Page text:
Home |   Research Center |   Records |  Removal of Restrictions

Removal of Restriction for the Five Tribes
Including Dawes Townsite Records

About This Database

This database includes names indexed from two groups of records: general applications and orders for removal of restriction, and petitions for removal specifically to use the land as a townsite.

Removal of Restriction Applications and Orders

This index was created from the applications made by individuals to remove restrictions from their allotted lands found in the American Indian Archives. The archives also include orders for restriction to be removed. The documents include first and last name, roll number (in most cases), tribal affiliation, and in a few cases blood quantum is listed. The index includes more than 11,000 names. These materials are part of the Union Agency Records and they pertain to the Five Tribes: Cherokee, Chickasaw, Choctaw (including Mississippi Choctaw), Muscogee (Creek), and Seminole.

Most of the information contained in the document has been included in this database. Below are examples of the application and order documents.

Removal of Restriction for Townsite Use

The townsite records contain petitions from individuals for the removal of restriction on land for townsite purposes. Included in the files are questionnaires, plat maps, and correspondence. Most files include legal land descriptions. To search these records, enter the name of an individual. The files are organized by town within the tribal nations. There are only a few files per town and not all towns are represented. The files date from 1903 to 1909 and can be found in the American Indian Archives, Dawes Commission Records. This database includes 467 names of individuals in Cherokee, Chickasaw, Choctaw, and Muscogee (Creek) Nations.

Why Were Allotments Restricted?

During the land allotment period in Indian Territory, Congress made the decision to restrict allotments of American Indians who enrolled with one-half or more blood quantum. Members of Congress believed that the restricted tribal members did not fully understand what it meant to own land as a private owner, since their cultural practice prior to allotment was to share the land with other tribal members. Congress also believed that tribal members with one-half or more blood quantum could easily become persuaded by white citizens to alienate (or give up) their own property, which might mean they would lose their allotment in its entirety.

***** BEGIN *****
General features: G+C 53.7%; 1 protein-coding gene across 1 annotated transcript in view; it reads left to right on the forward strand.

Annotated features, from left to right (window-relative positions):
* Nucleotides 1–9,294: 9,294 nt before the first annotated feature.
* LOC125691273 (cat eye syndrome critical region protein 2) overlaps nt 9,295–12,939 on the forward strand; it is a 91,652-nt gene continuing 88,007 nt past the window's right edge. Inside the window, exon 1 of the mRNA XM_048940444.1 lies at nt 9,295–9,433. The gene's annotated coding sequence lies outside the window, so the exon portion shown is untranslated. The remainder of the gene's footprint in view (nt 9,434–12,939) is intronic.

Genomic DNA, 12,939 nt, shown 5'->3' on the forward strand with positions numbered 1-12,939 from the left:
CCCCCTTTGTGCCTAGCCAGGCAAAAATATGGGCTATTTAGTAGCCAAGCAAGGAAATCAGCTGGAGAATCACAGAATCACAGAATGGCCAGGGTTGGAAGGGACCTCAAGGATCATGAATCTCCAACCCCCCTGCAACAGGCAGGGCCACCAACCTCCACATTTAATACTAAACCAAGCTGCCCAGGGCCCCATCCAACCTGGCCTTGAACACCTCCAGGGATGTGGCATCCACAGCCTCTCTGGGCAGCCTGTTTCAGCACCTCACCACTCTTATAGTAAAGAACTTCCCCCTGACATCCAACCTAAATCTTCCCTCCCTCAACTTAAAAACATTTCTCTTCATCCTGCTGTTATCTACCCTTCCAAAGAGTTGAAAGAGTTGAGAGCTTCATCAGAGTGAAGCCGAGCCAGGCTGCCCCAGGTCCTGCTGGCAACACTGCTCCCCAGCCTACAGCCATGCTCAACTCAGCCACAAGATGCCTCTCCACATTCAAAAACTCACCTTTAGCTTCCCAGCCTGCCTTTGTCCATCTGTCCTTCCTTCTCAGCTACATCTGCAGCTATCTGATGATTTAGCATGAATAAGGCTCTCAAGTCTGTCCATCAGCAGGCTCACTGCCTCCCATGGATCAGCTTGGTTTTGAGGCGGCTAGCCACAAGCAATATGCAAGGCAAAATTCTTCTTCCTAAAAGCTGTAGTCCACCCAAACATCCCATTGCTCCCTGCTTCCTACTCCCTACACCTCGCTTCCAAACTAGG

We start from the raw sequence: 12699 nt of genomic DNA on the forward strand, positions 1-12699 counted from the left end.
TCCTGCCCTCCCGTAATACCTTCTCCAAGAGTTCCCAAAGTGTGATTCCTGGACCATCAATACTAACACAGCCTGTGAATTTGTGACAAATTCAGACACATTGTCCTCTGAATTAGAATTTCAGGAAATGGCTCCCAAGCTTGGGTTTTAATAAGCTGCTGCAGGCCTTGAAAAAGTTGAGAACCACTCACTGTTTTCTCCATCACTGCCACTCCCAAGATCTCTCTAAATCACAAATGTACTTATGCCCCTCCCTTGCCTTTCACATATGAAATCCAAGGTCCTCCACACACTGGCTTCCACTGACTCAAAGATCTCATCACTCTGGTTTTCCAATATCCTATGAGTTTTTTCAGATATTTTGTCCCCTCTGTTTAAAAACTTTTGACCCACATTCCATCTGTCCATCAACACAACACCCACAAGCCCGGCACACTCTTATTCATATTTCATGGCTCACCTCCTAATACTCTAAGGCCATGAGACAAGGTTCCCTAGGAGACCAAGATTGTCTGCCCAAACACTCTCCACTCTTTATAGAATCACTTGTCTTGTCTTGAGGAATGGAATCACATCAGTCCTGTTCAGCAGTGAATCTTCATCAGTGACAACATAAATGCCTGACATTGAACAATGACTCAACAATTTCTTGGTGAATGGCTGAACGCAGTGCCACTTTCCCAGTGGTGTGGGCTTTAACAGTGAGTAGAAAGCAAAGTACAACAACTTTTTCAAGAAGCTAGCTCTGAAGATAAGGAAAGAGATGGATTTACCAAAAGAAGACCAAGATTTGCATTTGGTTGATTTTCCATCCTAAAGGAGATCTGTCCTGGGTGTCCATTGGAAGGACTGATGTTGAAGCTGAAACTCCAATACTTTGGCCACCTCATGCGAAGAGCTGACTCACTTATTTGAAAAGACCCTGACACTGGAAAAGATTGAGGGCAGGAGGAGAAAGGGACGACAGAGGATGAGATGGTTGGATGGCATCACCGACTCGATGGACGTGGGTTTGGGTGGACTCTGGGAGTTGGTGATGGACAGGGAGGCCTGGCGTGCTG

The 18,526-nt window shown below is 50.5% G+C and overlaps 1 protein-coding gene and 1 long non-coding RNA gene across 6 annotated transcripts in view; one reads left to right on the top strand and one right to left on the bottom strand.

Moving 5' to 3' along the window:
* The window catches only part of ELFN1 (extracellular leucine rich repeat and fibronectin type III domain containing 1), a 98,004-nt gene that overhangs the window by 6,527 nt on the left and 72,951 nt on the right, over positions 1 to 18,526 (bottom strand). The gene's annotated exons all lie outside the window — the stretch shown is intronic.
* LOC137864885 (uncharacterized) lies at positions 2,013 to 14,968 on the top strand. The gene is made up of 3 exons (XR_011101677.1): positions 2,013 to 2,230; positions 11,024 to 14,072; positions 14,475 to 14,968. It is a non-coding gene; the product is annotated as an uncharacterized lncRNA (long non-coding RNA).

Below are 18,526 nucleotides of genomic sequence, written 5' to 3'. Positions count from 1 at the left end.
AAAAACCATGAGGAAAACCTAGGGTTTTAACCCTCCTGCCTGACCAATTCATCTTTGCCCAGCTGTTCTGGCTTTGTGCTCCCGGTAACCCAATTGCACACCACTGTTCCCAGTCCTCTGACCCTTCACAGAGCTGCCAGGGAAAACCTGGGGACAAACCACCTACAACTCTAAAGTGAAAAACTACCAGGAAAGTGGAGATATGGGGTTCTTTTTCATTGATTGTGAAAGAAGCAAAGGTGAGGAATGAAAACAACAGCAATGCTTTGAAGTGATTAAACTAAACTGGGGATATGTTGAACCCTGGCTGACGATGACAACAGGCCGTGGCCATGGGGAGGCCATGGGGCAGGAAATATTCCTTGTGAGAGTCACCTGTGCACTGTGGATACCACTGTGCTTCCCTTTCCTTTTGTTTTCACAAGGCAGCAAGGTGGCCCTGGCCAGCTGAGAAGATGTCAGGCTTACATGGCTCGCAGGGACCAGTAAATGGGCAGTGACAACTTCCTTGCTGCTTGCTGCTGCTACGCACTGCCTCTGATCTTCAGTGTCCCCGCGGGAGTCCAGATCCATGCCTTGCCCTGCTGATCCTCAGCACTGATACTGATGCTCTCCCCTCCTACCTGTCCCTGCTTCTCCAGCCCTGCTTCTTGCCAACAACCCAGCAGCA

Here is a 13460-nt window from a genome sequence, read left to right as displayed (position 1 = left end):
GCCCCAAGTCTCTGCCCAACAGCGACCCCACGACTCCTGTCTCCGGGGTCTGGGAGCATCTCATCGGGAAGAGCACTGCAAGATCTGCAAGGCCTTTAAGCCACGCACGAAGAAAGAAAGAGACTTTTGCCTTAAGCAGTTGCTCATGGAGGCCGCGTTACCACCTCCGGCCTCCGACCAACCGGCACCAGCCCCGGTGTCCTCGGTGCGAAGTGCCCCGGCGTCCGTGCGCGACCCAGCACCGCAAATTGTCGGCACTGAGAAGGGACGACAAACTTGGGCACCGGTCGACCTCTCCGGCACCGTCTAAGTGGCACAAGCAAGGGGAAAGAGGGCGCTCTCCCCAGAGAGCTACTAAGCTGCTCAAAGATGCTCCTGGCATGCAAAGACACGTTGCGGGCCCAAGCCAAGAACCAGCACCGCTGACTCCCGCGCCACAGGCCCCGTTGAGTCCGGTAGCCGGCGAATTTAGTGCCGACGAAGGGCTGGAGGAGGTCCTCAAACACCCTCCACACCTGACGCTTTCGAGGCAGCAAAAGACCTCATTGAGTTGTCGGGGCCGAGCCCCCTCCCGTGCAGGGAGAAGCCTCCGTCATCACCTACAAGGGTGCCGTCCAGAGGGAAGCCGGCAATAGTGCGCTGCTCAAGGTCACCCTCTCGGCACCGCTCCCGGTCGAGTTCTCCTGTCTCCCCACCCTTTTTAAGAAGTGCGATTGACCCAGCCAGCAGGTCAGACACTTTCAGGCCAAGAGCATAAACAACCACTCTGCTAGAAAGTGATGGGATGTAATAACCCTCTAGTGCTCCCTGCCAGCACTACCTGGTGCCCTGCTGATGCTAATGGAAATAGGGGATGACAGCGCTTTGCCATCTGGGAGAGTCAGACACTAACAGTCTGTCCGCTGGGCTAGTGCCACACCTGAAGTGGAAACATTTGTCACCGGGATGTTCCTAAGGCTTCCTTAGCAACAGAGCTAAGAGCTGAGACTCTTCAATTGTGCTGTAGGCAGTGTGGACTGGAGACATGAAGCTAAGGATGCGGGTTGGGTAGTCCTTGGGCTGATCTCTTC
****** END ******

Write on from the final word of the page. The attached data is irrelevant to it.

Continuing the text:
According to Section 19 of the Act of April 26, 1906, the decision made by Congress states: “That no full blood Indian…shall have power to alienate, sell, dispose of, or encumber in any manner any of the lands allotted to him for a period of 25 years…”  This meant that restricted tribal members were not in control of their own property and had a guardian assigned to them who would make decisions about the allotment.

On May 27, 1908, legislation known as the Restrictions Bill was passed. This law removed restrictions on all lands and homesteads of intermarried whites, Freedmen, and those enrolled with less than one-half blood quantum. For individuals with a blood quantum between one-half and three-quarters, restrictions remained on homesteads, but were removed from all other lands. For full-blood individuals and those with more than three-quarters blood quantum, all lands and homesteads remained under restriction.

The Restrictions Bill also confirmed the authority of the secretary of the Interior to remove restrictions. Restricted tribal members could make an application to a US Indian agent for the removal of their restrictions. The field Indian agent would then investigate the applicants and forward any reports and recommendations to the Department of the Interior, which would be reviewed by the secretary of the Interior. The secretary had the final say as to whether restrictions should be removed or not. Once restrictions were removed, they could not be reimposed.

Section 9 of the Act of April 10, 1926, explains in the instance an allotment recipient died, the restriction would essentially “die” with the original allottee, allowing the heir or heirs to gain control of their share of the allotted land.

Access These Records

Visit the Research Center to view these records from the American Indian Archives. Removal of restriction applications and orders are part of the Union Agency records; townsite documents are part of the Dawes Commission records.

Order Copies

The Research Center offers a $15 express service for orders from this database. Please note that this database includes most of the information listed on the records. To order copies of a listing by mail, use the printable order form and include the information provided in the index. To order by phone call 405-522-5225.